Because they place such a strong value on life, a high percentage of elves stringently exercise food restrictions, and a great many would fall into the category of vegetarian, vegan, or pescatarian--little that bleeds ends up on elven plates.
Ironically, D&D wood elves seem to be different from their Tolkien-inspired brethren:
High elves tend to align their diets most closely to their values, and prefer fruits, vegetables, and grains to meat and poultry. By contrast, wood elves are often wanderers and adventures and, consequently, more disposed to hunting and foraging.
So it seems that at least some elves eat meat after all. But you wouldn't know it from the recipes in Heroes' Feast.

Your Turn: Do elves eat meat in your fantasy campaign?
 
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Michael Tresca

Michael Tresca

Yaarel

Mind Mage
Wood elves are hunters, therefore definitely eat meat, including fish, deer, goose, and boar, plus gather wild plants and insects. Magic is often involved to forage food.

High elves are normally vegetarian, eating from magically cultivated plants.

Drow eat subterranean foods, such as otherworldly reptiles and funguses.

Eladrin eat magical versions of human food − compare Harry Potter.
 


Ixal

Adventurer
And because elves are so in tune with nature and value life so highly they clear huge tracks of land for farming required to have a balanced vegetarian diet and do not even have house pigs used to eat their leftovers and garbage until they are fat enough for slaughter.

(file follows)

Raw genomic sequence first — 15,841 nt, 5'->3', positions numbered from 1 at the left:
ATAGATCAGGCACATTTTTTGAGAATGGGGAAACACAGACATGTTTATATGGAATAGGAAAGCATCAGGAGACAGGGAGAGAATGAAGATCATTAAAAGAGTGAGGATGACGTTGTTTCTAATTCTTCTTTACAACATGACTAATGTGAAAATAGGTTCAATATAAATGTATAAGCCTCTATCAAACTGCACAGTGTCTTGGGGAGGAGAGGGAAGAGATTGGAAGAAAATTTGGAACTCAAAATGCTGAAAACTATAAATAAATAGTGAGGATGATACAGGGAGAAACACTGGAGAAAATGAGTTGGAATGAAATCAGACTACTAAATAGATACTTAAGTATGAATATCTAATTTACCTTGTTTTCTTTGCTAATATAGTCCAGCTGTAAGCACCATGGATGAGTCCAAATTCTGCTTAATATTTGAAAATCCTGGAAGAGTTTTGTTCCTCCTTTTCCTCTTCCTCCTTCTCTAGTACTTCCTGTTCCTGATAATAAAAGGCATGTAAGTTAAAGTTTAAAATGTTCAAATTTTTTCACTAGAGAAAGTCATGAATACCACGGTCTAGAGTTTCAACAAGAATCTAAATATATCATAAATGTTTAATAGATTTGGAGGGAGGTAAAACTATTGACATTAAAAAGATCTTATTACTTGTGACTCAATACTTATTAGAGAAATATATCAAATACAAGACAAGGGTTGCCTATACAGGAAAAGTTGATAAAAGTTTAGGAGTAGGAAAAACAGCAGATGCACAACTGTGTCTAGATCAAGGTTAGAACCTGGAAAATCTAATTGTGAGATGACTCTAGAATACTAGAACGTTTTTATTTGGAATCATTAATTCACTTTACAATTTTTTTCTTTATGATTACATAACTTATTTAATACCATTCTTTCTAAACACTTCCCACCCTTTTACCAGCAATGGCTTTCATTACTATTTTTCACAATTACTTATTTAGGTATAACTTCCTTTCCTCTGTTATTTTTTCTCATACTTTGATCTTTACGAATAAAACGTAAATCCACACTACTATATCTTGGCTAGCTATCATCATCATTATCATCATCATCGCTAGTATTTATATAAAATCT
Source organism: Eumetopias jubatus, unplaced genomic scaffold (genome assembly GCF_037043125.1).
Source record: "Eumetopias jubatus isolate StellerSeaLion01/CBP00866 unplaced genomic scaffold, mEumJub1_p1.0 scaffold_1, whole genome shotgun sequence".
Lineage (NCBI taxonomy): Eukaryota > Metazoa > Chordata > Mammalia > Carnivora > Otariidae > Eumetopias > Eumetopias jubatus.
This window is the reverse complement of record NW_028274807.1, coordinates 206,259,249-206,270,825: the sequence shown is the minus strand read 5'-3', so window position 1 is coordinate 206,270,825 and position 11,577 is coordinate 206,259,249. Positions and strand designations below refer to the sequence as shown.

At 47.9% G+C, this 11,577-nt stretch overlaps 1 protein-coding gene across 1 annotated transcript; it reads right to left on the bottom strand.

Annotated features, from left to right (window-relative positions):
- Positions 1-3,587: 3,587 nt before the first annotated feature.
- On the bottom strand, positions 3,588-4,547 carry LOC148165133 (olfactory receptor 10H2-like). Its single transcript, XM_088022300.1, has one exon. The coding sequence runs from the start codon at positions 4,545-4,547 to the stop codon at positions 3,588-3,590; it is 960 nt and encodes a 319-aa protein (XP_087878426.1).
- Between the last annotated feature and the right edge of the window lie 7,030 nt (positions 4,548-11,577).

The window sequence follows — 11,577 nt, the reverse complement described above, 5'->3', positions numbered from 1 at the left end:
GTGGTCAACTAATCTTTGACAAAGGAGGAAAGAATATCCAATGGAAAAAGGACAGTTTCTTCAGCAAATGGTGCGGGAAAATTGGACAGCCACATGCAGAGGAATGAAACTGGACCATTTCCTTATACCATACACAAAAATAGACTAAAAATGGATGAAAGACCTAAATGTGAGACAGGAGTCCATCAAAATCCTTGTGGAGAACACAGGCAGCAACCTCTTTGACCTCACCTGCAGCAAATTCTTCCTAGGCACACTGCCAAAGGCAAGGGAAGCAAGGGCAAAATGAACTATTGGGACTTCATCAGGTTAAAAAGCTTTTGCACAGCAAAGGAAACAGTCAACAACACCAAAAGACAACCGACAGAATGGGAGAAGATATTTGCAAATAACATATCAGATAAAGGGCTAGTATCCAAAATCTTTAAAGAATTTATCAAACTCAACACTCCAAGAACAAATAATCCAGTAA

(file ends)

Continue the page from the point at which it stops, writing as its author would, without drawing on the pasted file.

Democratus

Adventurer
Hmm. If elves use magic to hunt their food, then the prey animals would have to evolve magical defenses or go extinct.

So many interesting possibilities...
 


Yaarel

Mind Mage
I view High Elves as living in elegant treetowns, of interconnected treehouses that are made of living tree wood. They mainly eat from trees, including fruits, berries, and leaves.
 

talien

Community Supporter
Wood elves are hunters, therefore definitely eat meat, including fish, deer, goose, and boar, plus gather wild plants and insects. Magic is often involved to forage food.

High elves are normally vegetarian, eating from magically cultivated plants.

Drow eat subterranean foods, such as otherworldly reptiles and funguses.

Eladrin eat magical versions of human food − compare Harry Potter.

Tolkien seemed to land on the "the elves who live in harmony with nature are not okay with hunting animals" which implies they're vegetarians.

Modern D&D decided wood elves are hunters and therefore eat meat, because they're hunters and travel a lot where you can't always forage.